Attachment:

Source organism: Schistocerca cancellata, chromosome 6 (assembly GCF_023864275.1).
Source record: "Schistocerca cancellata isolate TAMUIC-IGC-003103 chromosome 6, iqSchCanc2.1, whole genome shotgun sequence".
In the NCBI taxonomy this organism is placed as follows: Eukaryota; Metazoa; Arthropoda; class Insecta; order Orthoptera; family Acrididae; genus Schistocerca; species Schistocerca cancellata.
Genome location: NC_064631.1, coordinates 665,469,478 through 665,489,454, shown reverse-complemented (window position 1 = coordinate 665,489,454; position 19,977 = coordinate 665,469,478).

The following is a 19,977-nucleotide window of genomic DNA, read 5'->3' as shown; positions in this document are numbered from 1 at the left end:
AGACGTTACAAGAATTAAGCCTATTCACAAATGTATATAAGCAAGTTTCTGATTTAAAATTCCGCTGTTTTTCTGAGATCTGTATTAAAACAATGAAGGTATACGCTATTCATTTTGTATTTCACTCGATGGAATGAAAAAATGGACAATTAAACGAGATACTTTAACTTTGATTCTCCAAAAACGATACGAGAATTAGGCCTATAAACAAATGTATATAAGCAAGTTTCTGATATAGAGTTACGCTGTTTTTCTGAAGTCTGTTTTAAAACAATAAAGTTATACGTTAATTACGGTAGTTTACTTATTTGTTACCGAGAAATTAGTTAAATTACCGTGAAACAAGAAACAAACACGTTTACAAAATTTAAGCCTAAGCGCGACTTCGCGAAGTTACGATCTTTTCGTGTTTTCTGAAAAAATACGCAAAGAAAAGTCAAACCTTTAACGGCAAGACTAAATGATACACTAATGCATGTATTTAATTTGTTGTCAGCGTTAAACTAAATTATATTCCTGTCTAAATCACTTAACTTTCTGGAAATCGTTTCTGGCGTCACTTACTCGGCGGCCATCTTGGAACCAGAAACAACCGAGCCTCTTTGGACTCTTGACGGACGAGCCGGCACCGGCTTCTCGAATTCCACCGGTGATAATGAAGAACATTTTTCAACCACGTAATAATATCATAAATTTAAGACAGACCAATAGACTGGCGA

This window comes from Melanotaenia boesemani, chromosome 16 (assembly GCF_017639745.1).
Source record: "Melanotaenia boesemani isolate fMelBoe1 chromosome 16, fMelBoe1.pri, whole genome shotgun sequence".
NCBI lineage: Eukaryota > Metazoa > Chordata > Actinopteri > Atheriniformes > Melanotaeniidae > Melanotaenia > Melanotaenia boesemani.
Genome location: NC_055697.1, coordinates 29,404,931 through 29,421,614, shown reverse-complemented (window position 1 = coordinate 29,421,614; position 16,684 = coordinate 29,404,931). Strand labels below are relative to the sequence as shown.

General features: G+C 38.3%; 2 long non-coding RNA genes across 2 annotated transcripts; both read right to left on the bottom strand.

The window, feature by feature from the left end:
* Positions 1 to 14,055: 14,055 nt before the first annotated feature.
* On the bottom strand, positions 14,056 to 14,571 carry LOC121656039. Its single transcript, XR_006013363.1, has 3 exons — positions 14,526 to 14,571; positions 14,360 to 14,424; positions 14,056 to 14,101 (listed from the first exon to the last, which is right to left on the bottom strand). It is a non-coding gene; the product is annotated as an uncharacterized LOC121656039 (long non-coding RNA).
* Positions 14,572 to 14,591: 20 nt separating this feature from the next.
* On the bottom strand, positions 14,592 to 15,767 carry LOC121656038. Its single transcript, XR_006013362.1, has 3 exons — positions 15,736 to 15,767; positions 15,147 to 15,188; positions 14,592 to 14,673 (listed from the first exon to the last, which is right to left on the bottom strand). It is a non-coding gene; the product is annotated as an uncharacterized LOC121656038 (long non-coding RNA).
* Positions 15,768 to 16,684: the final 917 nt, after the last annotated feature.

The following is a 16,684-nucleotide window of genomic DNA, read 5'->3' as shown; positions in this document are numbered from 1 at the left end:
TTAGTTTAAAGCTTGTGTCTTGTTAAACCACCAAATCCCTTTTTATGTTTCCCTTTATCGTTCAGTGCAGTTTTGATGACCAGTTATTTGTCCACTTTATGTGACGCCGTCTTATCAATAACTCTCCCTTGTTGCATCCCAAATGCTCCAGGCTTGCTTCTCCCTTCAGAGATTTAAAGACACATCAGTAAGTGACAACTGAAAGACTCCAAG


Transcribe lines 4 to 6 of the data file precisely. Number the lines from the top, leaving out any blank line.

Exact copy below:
Genome location: NC_064631.1, coordinates 665,469,478 through 665,489,454, shown reverse-complemented (window position 1 = coordinate 665,489,454; position 19,977 = coordinate 665,469,478).

The following is a 19,977-nucleotide window of genomic DNA, read 5'->3' as shown; positions in this document are numbered from 1 at the left end:
AGACGTTACAAGAATTAAGCCTATTCACAAATGTATATAAGCAAGTTTCTGATTTAAAATTCCGCTGTTTTTCTGAGATCTGTATTAAAACAATGAAGGTATACGCTATTCATTTTGTATTTCACTCGATGGAATGAAAAAATGGACAATTAAACGAGATACTTTAACTTTGATTCTCCAAAAACGATACGAGAATTAGGCCTATAAACAAATGTATATAAGCAAGTTTCTGATATAGAGTTACGCTGTTTTTCTGAAGTCTGTTTTAAAACAATAAAGTTATACGTTAATTACGGTAGTTTACTTATTTGTTACCGAGAAATTAGTTAAATTACCGTGAAACAAGAAACAAACACGTTTACAAAATTTAAGCCTAAGCGCGACTTCGCGAAGTTACGATCTTTTCGTGTTTTCTGAAAAAATACGCAAAGAAAAGTCAAACCTTTAACGGCAAGACTAAATGATACACTAATGCATGTATTTAATTTGTTGTCAGCGTTAAACTAAATTATATTCCTGTCTAAATCACTTAACTTTCTGGAAATCGTTTCTGGCGTCACTTACTCGGCGGCCATCTTGGAACCAGAAACAACCGAGCCTCTTTGGACTCTTGACGGACGAGCCGGCACCGGCTTCTCGAATTCCACCGGTGATAATGAAGAACATTTTTCAACCACGTAATAATATCATAAATTTAAGACAGACCAATAGACTGGCGA